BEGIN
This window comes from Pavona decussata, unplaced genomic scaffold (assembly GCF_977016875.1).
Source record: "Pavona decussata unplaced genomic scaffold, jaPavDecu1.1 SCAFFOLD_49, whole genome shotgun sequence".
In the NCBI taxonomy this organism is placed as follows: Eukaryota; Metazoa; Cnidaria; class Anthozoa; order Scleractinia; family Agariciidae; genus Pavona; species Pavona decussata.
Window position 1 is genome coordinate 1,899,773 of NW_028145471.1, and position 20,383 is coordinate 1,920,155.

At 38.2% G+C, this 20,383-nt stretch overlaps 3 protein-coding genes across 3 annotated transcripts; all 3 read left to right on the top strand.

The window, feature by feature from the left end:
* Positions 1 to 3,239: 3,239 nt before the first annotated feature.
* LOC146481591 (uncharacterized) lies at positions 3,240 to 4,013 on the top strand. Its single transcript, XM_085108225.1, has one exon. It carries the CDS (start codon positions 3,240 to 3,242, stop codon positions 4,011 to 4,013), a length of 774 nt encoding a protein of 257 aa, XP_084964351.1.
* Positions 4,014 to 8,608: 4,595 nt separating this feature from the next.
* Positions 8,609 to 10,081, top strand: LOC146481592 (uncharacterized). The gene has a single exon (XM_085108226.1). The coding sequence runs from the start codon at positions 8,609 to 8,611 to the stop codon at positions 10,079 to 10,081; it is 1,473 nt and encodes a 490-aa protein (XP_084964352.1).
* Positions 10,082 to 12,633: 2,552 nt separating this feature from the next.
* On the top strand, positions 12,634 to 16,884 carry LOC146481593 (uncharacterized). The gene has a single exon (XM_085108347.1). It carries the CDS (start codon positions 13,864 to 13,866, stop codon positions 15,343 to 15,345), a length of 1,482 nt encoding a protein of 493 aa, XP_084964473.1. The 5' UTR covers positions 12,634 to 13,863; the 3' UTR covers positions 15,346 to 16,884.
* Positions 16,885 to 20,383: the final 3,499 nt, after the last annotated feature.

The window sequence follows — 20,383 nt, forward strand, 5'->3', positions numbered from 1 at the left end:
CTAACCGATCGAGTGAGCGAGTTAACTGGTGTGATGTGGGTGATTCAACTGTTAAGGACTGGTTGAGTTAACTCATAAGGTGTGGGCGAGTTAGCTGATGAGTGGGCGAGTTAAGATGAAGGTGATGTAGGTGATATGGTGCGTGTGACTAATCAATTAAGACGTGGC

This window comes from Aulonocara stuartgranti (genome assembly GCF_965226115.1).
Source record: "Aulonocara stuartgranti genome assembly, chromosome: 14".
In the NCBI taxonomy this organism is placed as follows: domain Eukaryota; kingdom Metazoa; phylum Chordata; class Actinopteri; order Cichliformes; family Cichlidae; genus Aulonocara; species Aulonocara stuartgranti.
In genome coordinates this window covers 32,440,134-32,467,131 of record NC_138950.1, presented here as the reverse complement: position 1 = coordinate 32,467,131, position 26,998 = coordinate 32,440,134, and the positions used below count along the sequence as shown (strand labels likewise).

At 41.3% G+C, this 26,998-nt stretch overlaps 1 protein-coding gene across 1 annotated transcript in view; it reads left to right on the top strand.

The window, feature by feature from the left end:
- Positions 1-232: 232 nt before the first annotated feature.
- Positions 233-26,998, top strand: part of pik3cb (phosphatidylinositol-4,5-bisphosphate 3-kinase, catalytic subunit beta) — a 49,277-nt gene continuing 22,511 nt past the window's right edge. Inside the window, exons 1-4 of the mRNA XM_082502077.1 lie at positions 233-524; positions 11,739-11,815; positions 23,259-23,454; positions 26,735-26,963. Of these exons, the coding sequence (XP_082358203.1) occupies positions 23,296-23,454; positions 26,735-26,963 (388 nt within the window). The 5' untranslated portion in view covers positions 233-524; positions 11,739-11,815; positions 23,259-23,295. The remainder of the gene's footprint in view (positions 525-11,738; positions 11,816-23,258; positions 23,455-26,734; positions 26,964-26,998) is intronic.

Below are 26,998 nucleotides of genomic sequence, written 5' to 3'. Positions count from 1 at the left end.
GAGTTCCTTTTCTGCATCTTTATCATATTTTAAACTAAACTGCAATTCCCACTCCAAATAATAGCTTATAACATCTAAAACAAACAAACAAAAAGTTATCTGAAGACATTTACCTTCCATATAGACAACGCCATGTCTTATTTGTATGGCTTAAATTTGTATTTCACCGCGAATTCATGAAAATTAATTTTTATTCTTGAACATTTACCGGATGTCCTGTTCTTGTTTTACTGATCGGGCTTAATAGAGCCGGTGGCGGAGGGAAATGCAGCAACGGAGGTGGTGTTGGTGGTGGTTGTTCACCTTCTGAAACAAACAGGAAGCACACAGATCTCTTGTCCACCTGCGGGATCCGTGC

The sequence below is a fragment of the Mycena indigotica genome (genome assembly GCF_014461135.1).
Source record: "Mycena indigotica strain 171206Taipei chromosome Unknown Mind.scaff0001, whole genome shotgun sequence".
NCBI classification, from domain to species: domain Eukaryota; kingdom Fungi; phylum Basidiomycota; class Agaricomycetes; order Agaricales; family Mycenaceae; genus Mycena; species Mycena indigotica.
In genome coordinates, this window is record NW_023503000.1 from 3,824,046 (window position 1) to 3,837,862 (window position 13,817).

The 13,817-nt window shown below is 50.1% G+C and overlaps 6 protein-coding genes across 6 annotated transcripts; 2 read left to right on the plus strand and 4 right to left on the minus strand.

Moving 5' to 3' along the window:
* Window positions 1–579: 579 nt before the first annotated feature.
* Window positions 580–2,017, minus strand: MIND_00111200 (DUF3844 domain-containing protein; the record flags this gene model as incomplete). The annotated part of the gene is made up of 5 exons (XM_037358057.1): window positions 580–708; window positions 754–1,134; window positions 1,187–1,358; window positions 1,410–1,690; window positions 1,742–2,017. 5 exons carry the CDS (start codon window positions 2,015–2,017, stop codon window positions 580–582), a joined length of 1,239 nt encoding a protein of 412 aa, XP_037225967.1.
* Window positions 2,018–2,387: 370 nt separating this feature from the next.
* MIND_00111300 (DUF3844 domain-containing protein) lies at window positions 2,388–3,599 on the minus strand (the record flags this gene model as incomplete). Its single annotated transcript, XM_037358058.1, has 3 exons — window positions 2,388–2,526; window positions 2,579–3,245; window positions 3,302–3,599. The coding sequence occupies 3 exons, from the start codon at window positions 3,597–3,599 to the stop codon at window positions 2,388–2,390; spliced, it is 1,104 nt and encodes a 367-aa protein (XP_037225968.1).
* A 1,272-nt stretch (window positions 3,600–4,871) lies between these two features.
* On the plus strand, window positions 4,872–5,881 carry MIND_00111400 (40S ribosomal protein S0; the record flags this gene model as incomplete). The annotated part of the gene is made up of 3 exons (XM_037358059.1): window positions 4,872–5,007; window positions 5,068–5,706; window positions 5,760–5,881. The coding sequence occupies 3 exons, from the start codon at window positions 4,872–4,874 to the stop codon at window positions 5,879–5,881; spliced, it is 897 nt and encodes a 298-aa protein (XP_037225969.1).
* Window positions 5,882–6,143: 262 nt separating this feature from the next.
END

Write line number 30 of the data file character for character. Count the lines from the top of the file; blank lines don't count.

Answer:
The 13,817-nt window shown below is 50.1% G+C and overlaps 6 protein-coding genes across 6 annotated transcripts; 2 read left to right on the plus strand and 4 right to left on the minus strand.